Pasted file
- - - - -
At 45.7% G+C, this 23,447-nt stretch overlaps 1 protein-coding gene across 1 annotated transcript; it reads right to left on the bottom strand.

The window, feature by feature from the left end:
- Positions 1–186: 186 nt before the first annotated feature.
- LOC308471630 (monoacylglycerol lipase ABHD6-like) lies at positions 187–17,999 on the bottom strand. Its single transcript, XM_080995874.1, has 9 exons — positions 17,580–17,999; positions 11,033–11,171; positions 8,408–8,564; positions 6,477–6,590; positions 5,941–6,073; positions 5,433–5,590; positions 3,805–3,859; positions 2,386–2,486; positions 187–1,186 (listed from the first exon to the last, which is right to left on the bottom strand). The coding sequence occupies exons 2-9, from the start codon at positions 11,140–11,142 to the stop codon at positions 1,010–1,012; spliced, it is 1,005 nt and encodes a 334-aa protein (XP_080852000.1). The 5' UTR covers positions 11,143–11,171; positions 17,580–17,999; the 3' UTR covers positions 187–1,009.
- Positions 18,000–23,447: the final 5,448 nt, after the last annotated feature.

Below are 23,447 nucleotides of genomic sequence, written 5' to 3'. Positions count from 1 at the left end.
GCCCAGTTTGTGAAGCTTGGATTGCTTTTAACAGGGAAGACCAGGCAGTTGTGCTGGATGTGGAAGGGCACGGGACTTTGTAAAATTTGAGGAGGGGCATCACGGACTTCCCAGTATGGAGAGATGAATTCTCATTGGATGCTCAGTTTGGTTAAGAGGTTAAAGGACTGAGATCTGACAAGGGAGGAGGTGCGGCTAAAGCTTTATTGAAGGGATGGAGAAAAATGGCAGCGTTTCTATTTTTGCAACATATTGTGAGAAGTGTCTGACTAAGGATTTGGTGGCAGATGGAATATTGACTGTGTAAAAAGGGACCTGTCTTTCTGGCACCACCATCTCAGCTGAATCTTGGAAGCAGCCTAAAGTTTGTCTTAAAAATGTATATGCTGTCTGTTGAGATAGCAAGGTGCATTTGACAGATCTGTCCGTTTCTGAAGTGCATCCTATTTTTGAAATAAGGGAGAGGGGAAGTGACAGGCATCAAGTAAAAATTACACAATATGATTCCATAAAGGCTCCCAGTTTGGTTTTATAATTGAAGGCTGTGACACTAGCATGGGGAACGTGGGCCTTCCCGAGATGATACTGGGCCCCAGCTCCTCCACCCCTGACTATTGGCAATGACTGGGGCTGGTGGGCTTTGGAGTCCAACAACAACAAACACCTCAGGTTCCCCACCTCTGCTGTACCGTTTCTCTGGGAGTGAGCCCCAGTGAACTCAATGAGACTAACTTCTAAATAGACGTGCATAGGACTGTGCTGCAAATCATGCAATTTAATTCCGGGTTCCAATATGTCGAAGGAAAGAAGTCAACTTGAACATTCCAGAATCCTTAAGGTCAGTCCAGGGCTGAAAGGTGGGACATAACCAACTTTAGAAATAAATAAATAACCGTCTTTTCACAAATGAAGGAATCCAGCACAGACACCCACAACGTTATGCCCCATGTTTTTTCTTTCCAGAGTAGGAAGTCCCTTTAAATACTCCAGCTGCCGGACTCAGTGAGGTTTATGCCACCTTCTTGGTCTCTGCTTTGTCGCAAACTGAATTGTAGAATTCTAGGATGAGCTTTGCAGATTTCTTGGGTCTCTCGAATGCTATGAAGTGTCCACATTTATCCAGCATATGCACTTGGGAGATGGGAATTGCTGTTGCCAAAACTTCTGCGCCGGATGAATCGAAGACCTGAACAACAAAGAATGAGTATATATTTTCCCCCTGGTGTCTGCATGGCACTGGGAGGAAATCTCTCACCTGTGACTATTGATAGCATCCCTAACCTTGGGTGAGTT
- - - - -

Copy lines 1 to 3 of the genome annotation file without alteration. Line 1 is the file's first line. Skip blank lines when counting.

At 45.7% G+C, this 23,447-nt stretch overlaps 1 protein-coding gene across 1 annotated transcript; it reads right to left on the bottom strand.

The window, feature by feature from the left end:
- Positions 1–186: 186 nt before the first annotated feature.